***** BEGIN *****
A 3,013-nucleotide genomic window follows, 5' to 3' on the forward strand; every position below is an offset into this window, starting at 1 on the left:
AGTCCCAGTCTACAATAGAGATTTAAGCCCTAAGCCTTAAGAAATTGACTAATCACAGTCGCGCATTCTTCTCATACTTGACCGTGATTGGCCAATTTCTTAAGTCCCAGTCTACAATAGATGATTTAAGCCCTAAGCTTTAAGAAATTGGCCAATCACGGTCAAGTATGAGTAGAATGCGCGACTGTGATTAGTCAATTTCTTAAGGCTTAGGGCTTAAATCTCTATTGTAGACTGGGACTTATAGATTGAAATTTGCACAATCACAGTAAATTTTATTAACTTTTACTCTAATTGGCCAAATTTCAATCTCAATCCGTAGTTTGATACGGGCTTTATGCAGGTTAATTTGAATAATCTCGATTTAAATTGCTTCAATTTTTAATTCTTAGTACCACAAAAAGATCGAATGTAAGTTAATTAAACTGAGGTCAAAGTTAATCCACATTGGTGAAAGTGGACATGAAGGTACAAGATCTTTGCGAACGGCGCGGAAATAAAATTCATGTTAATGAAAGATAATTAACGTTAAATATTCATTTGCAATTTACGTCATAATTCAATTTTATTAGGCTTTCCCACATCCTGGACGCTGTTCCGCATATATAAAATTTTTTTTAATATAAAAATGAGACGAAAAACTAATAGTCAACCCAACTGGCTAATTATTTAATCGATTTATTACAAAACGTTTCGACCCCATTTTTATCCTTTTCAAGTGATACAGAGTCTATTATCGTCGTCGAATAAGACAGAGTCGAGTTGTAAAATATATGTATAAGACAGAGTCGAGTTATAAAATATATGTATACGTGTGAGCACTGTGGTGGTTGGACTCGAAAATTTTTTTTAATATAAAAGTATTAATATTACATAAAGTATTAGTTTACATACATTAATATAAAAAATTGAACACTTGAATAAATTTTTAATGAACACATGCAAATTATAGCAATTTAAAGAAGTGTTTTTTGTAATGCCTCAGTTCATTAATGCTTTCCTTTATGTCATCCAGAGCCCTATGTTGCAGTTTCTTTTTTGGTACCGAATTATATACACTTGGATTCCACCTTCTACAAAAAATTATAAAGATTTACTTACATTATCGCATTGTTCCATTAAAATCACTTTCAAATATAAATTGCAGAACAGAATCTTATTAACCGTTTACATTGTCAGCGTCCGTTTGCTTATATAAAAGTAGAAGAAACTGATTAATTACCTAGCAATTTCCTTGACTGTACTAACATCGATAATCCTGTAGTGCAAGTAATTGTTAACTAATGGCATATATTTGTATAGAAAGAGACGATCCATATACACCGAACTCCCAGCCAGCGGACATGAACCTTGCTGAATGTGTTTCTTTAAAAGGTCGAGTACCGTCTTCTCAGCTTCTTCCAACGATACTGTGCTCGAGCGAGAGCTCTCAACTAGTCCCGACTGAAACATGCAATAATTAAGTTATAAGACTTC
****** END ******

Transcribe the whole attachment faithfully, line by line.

A 3,013-nucleotide genomic window follows, 5' to 3' on the forward strand; every position below is an offset into this window, starting at 1 on the left:
AGTCCCAGTCTACAATAGAGATTTAAGCCCTAAGCCTTAAGAAATTGACTAATCACAGTCGCGCATTCTTCTCATACTTGACCGTGATTGGCCAATTTCTTAAGTCCCAGTCTACAATAGATGATTTAAGCCCTAAGCTTTAAGAAATTGGCCAATCACGGTCAAGTATGAGTAGAATGCGCGACTGTGATTAGTCAATTTCTTAAGGCTTAGGGCTTAAATCTCTATTGTAGACTGGGACTTATAGATTGAAATTTGCACAATCACAGTAAATTTTATTAACTTTTACTCTAATTGGCCAAATTTCAATCTCAATCCGTAGTTTGATACGGGCTTTATGCAGGTTAATTTGAATAATCTCGATTTAAATTGCTTCAATTTTTAATTCTTAGTACCACAAAAAGATCGAATGTAAGTTAATTAAACTGAGGTCAAAGTTAATCCACATTGGTGAAAGTGGACATGAAGGTACAAGATCTTTGCGAACGGCGCGGAAATAAAATTCATGTTAATGAAAGATAATTAACGTTAAATATTCATTTGCAATTTACGTCATAATTCAATTTTATTAGGCTTTCCCACATCCTGGACGCTGTTCCGCATATATAAAATTTTTTTTAATATAAAAATGAGACGAAAAACTAATAGTCAACCCAACTGGCTAATTATTTAATCGATTTATTACAAAACGTTTCGACCCCATTTTTATCCTTTTCAAGTGATACAGAGTCTATTATCGTCGTCGAATAAGACAGAGTCGAGTTGTAAAATATATGTATAAGACAGAGTCGAGTTATAAAATATATGTATACGTGTGAGCACTGTGGTGGTTGGACTCGAAAATTTTTTTTAATATAAAAGTATTAATATTACATAAAGTATTAGTTTACATACATTAATATAAAAAATTGAACACTTGAATAAATTTTTAATGAACACATGCAAATTATAGCAATTTAAAGAAGTGTTTTTTGTAATGCCTCAGTTCATTAATGCTTTCCTTTATGTCATCCAGAGCCCTATGTTGCAGTTTCTTTTTTGGTACCGAATTATATACACTTGGATTCCACCTTCTACAAAAAATTATAAAGATTTACTTACATTATCGCATTGTTCCATTAAAATCACTTTCAAATATAAATTGCAGAACAGAATCTTATTAACCGTTTACATTGTCAGCGTCCGTTTGCTTATATAAAAGTAGAAGAAACTGATTAATTACCTAGCAATTTCCTTGACTGTACTAACATCGATAATCCTGTAGTGCAAGTAATTGTTAACTAATGGCATATATTTGTATAGAAAGAGACGATCCATATACACCGAACTCCCAGCCAGCGGACATGAACCTTGCTGAATGTGTTTCTTTAAAAGGTCGAGTACCGTCTTCTCAGCTTCTTCCAACGATACTGTGCTCGAGCGAGAGCTCTCAACTAGTCCCGACTGAAACATGCAATAATTAAGTTATAAGACTTC